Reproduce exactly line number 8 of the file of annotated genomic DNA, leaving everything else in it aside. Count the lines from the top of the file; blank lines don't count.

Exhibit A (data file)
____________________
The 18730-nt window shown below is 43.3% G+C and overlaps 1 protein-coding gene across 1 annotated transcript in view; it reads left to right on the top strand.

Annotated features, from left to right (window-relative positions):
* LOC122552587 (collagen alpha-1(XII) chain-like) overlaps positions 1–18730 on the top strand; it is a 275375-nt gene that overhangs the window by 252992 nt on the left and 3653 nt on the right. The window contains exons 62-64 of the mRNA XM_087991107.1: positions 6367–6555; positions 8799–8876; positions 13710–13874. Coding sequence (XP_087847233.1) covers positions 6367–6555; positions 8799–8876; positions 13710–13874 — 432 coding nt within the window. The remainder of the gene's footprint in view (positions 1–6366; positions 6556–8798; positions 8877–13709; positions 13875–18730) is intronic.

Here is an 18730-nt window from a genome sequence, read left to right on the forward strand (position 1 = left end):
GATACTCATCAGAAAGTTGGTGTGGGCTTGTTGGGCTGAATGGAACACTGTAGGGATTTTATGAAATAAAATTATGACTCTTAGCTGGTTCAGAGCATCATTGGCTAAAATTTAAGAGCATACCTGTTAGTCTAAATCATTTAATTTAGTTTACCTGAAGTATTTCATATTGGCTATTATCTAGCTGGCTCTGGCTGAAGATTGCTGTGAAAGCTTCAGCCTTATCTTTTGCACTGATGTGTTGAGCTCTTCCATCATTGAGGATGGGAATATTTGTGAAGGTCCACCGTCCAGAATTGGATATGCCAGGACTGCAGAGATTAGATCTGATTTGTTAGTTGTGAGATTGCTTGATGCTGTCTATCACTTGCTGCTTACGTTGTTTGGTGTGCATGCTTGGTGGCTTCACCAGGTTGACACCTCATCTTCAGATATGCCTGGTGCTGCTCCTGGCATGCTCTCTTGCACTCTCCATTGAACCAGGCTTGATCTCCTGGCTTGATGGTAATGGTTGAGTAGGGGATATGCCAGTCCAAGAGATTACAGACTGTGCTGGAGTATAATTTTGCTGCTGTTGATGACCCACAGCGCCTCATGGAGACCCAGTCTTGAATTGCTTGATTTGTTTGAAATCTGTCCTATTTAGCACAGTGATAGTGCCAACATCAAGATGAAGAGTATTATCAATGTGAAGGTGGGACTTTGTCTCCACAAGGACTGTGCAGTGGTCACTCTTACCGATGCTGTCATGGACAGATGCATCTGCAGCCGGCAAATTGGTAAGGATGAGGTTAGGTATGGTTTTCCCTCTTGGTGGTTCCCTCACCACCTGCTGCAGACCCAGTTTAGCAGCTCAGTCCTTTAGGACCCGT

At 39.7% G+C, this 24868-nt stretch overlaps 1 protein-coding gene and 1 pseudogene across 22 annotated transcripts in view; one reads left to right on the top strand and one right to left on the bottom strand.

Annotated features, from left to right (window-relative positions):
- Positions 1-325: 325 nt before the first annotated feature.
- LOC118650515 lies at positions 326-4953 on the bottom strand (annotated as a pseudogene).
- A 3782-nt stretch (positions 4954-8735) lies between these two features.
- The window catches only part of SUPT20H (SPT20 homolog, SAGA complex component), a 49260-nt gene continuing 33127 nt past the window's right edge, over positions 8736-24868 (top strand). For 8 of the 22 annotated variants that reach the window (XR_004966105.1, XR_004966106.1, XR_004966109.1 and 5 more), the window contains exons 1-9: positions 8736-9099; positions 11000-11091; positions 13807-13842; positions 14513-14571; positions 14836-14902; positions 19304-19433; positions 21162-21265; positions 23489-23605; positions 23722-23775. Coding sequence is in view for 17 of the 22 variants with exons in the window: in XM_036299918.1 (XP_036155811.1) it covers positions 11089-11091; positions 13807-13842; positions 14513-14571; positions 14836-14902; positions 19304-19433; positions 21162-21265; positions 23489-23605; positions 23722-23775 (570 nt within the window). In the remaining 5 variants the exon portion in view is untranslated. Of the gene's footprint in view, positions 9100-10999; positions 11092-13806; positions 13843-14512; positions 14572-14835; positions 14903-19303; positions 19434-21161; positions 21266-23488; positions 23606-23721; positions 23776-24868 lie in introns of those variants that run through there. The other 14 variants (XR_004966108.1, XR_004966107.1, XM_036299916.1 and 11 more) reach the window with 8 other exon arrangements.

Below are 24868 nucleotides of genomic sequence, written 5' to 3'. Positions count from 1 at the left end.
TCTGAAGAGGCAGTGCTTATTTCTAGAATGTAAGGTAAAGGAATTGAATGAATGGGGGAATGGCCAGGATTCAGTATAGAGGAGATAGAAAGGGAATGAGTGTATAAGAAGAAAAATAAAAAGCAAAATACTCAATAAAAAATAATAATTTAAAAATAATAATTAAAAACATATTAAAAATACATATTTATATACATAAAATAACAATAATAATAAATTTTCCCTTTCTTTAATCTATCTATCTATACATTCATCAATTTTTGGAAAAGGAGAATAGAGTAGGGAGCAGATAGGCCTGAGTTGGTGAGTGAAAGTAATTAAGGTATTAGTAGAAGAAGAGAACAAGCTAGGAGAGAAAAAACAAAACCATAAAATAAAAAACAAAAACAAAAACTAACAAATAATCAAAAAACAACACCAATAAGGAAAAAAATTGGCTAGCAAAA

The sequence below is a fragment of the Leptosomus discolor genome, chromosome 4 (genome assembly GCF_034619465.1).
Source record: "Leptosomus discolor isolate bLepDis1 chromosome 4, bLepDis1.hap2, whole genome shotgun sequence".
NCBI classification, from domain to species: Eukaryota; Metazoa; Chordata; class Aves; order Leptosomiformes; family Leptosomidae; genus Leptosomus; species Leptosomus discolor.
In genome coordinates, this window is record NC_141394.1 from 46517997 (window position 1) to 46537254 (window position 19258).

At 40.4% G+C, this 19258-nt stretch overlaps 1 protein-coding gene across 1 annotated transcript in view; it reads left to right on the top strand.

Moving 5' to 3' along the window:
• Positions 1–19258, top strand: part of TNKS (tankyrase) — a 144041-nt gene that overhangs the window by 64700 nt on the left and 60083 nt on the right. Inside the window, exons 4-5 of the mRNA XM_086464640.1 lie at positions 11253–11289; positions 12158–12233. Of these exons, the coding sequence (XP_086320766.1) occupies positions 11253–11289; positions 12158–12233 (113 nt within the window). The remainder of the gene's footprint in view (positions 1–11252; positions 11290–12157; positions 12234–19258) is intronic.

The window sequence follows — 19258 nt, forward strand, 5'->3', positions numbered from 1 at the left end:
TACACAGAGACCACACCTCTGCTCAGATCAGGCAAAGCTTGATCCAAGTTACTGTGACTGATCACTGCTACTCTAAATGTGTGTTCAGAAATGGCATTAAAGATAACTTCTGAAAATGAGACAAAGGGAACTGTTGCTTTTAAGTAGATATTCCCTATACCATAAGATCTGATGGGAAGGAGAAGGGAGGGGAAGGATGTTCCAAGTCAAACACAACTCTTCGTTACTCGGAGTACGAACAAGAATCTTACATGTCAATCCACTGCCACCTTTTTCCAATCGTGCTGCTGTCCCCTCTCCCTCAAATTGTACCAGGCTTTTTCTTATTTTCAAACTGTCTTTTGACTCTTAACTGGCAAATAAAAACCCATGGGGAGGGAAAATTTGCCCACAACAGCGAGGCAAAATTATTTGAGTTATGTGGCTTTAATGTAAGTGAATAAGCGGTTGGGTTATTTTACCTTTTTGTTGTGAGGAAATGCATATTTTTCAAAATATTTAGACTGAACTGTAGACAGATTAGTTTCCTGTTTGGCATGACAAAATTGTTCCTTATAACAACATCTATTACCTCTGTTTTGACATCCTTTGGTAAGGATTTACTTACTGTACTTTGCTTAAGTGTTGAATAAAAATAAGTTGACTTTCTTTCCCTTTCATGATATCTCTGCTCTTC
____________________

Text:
- Positions 1-325: 325 nt before the first annotated feature.